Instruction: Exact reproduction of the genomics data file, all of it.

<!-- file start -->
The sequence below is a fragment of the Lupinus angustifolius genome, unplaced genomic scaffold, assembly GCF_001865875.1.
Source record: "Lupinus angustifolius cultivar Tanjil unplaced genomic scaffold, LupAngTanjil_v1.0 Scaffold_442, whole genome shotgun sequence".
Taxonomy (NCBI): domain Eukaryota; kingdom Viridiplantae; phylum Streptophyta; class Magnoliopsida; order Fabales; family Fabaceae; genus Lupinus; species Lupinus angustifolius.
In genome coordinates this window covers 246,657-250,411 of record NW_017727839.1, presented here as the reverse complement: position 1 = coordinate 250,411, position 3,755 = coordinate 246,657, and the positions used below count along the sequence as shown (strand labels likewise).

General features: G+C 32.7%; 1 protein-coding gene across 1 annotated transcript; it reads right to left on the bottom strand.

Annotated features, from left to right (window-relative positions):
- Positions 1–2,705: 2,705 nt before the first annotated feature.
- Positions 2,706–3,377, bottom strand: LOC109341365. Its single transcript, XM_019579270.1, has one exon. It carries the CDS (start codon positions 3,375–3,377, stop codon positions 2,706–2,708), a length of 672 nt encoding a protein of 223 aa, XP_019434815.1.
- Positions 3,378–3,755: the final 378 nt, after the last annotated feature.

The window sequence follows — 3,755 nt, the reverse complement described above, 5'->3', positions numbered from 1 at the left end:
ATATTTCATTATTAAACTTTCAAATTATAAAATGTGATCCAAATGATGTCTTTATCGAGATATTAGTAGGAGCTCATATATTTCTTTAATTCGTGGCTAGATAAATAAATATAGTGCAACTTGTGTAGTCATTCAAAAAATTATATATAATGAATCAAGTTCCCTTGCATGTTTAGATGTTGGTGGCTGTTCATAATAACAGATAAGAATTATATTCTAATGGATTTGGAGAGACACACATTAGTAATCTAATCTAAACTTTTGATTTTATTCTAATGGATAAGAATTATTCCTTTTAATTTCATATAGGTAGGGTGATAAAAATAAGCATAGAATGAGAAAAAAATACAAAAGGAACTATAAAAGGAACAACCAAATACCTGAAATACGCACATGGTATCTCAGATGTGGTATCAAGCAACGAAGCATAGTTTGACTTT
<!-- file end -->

The sequence below is a fragment of the Lupinus angustifolius genome, unplaced genomic scaffold, assembly GCF_001865875.1.
Source record: "Lupinus angustifolius cultivar Tanjil unplaced genomic scaffold, LupAngTanjil_v1.0 Scaffold_442, whole genome shotgun sequence".
Taxonomy (NCBI): domain Eukaryota; kingdom Viridiplantae; phylum Streptophyta; class Magnoliopsida; order Fabales; family Fabaceae; genus Lupinus; species Lupinus angustifolius.
In genome coordinates this window covers 246,657-250,411 of record NW_017727839.1, presented here as the reverse complement: position 1 = coordinate 250,411, position 3,755 = coordinate 246,657, and the positions used below count along the sequence as shown (strand labels likewise).

General features: G+C 32.7%; 1 protein-coding gene across 1 annotated transcript; it reads right to left on the bottom strand.

Annotated features, from left to right (window-relative positions):
- Positions 1–2,705: 2,705 nt before the first annotated feature.
- Positions 2,706–3,377, bottom strand: LOC109341365. Its single transcript, XM_019579270.1, has one exon. It carries the CDS (start codon positions 3,375–3,377, stop codon positions 2,706–2,708), a length of 672 nt encoding a protein of 223 aa, XP_019434815.1.
- Positions 3,378–3,755: the final 378 nt, after the last annotated feature.

The window sequence follows — 3,755 nt, the reverse complement described above, 5'->3', positions numbered from 1 at the left end:
ATATTTCATTATTAAACTTTCAAATTATAAAATGTGATCCAAATGATGTCTTTATCGAGATATTAGTAGGAGCTCATATATTTCTTTAATTCGTGGCTAGATAAATAAATATAGTGCAACTTGTGTAGTCATTCAAAAAATTATATATAATGAATCAAGTTCCCTTGCATGTTTAGATGTTGGTGGCTGTTCATAATAACAGATAAGAATTATATTCTAATGGATTTGGAGAGACACACATTAGTAATCTAATCTAAACTTTTGATTTTATTCTAATGGATAAGAATTATTCCTTTTAATTTCATATAGGTAGGGTGATAAAAATAAGCATAGAATGAGAAAAAAATACAAAAGGAACTATAAAAGGAACAACCAAATACCTGAAATACGCACATGGTATCTCAGATGTGGTATCAAGCAACGAAGCATAGTTTGACTTT